The anticipation of Passover carries me into the season of remembrance.  “Do this in remembrance of me,” Jesus said. The perfect Lamb, without spot or blemish, will provide freedom. My freedom.

“For Christ, our Passover lamb, has been sacrificed.”

                — 1 Corinthians 5:7

Will you watch the moon with me, its orbit planned and set by our creator God in the beginning?

He is the One who promises, and He is faithful to do what He says.

Sunday grace.

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February ending 2018

While Valentine’s Day is what I think of in February, spring has been on the move.  There were record-breaking high temperatures and heavy rainfall that threatened flooding . We watched the news and watched the waters rise. We prayed for peace and prayed for neighbors who were severely affected. We renewed our trust in a God who controls wind and wave, heat and cold, rain and sunshine.

The birds started singing in the early mornings this month and my daffodils began to bloom today. I anticipate spring with joy. In the morning I open the window where I sit with coffee and Scripture, listening for the first chirp, and soon the sound of other birds echo in our little woods.

Rabbits are hoping in the yard again. Which means Maisie will want to chase them again.

The geese on the lake across our road are pairing up. There’s a lot of honking and posturing among the males. I spied a couple of blue birds flitting about the bird house in the back yard. It’s nesting time. I savour the sights and sounds of the coming season.

I heard the cranes flying overhead twice in February. It is always a surprise gift to be outdoors at just the right time. When I hear their call, I stop what I’m doing, and scan the sky for the flock overhead.

It’s one of those sounds that makes me smile and takes me back to a Sunday afternoon when the grandchildren were small and living in the house next door. The three of them were with Sweet William and me for a few hours that day, and it was warm enough to be outside. We heard an unfamiliar noise overhead and began to look for its source. On that day years ago, there were hundreds of crane flying so high we could barely see them. But we heard them. Flocks of them flew over and we watched and listened. It was one of those moments of discovery imprinted on my mind.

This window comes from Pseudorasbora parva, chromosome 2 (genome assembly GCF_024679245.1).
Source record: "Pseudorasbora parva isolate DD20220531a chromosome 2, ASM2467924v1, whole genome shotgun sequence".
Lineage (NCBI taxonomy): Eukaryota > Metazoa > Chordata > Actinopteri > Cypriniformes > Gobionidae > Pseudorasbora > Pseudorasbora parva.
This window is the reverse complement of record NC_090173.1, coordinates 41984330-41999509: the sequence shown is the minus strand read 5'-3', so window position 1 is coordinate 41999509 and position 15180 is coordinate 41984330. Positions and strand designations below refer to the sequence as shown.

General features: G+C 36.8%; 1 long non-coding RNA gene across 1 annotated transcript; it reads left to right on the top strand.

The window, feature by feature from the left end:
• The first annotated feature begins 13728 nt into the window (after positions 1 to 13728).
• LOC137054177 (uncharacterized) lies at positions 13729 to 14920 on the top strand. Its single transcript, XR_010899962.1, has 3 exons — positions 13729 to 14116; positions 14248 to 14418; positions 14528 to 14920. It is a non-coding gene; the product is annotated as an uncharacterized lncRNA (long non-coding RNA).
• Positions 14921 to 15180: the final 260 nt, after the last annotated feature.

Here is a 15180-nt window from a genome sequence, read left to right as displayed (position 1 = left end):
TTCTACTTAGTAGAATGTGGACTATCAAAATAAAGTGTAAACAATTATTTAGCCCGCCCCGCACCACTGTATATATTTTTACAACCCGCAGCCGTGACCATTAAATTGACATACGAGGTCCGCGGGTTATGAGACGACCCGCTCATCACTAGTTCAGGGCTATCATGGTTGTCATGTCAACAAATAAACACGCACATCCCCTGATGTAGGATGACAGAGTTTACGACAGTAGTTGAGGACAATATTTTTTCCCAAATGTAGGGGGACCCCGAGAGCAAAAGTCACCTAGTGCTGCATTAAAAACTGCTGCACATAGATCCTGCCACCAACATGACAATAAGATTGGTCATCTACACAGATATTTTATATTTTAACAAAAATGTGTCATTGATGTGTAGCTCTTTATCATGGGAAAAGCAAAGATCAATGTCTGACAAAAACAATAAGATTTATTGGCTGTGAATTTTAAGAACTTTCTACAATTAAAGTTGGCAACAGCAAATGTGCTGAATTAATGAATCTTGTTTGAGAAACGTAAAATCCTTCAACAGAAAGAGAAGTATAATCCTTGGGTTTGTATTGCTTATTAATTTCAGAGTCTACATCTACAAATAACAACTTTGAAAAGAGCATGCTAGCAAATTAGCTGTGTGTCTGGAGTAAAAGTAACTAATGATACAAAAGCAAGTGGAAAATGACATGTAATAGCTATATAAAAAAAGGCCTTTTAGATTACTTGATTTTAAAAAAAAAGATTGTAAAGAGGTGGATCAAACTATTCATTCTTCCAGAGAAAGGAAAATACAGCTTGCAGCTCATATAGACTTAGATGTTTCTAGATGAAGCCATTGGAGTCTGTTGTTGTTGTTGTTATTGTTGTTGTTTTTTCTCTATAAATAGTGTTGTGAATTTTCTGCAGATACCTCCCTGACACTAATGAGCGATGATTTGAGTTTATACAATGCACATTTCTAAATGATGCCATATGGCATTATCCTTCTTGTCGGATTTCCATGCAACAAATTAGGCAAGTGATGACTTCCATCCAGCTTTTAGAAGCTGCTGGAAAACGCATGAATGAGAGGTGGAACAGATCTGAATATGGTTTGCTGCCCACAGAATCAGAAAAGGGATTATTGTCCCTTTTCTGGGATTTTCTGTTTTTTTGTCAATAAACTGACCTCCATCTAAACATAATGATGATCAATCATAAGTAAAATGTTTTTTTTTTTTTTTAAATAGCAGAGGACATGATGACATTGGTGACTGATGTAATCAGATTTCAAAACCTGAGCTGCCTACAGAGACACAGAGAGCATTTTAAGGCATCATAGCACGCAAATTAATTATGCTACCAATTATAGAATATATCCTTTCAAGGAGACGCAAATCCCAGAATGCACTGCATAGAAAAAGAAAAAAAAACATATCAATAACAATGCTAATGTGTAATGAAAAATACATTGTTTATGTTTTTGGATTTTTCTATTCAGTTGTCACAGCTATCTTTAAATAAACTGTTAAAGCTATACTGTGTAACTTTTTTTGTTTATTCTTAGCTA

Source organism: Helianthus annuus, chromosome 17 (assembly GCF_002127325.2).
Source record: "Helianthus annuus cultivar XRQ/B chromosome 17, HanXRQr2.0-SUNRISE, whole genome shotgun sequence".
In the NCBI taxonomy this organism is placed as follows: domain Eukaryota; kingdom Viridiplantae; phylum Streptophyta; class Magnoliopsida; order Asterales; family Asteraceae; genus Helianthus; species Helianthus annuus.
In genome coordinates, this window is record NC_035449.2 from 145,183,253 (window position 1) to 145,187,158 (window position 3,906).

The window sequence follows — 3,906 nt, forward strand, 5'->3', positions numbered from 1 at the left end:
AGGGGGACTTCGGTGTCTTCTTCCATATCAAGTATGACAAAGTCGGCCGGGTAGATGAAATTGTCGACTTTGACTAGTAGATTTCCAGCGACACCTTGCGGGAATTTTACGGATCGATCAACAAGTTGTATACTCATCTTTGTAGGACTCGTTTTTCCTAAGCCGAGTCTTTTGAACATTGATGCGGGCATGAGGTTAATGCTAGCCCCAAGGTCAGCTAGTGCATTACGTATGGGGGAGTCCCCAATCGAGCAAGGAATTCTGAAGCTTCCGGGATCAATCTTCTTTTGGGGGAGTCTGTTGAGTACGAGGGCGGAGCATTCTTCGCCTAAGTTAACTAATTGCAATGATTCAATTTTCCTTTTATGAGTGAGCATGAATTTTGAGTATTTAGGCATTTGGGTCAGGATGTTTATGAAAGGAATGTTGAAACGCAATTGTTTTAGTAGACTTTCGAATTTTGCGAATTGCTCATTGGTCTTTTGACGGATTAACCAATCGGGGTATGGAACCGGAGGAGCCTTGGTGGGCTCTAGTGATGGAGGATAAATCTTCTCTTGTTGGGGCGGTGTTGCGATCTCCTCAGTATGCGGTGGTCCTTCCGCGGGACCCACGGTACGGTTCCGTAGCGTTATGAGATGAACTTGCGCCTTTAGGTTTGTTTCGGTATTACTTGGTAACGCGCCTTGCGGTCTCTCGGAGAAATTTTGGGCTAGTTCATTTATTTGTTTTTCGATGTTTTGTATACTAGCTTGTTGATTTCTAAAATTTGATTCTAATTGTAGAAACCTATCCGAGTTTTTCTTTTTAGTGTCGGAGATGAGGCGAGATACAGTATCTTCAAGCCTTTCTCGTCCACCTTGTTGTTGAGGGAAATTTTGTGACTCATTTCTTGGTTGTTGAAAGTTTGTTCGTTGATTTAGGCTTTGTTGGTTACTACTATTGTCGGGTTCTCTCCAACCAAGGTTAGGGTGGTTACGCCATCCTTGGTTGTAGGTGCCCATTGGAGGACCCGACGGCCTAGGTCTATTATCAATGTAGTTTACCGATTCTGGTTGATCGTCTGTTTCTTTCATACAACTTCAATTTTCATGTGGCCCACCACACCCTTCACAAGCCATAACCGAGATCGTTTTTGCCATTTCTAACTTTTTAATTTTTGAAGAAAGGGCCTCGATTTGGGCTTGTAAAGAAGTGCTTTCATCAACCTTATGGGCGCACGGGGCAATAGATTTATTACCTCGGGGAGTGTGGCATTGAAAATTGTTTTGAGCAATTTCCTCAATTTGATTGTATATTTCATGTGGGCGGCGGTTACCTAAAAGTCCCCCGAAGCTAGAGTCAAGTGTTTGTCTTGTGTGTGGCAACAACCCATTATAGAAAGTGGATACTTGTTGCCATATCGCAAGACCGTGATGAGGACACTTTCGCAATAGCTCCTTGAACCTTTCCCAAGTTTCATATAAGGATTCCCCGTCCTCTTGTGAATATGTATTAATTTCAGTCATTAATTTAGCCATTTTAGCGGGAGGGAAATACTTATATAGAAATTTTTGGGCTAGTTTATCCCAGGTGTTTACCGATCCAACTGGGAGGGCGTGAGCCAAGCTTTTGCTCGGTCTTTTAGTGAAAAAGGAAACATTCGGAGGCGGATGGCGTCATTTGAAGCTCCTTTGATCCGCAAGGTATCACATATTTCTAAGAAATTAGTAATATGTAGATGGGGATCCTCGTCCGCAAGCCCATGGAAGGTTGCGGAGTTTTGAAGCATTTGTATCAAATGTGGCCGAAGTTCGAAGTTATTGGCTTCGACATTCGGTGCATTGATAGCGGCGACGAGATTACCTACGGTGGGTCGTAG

I am pursuing depth this year and a book by Cal Newport fell into my hands in February. I don’t always pick a word for a year but this time I chose “Deeper.” At times I’ve felt like I had mile-wide commitments with inch-deep results. I’ve lived busy for many years. Now I want to live deep in many areas of my life.

It was easy, then, for me to latch onto Newport’s book from the library called Deep Work. He offers an intriguing proposition that we are a distracted culture, multi-tasking, constantly online and connected via smart phones, attached to our social media accounts, and in many ways alway available to most everyone on our friend list.

I am evaluating how I spend my days, how often I check my laptop for posts and messages when it really is not time-sensitive. I’ve tried to make changes in the way I use technology in February so that technology does not control me. It should be a tool I use, not one that directs my day.

I also read a book of poetry, A Garden in Kentucky by Jane Gentry. Gentry’s poems were lovely and I enjoyed her way of writing about her home state and mine.

I’m not the biggest fan of poetry though I would like to be. I have often found it hard to understand. Perhaps I can blame it on my high school experience when we were forced to read an epic poem, Evangeline, which was long and made no sense to me at all.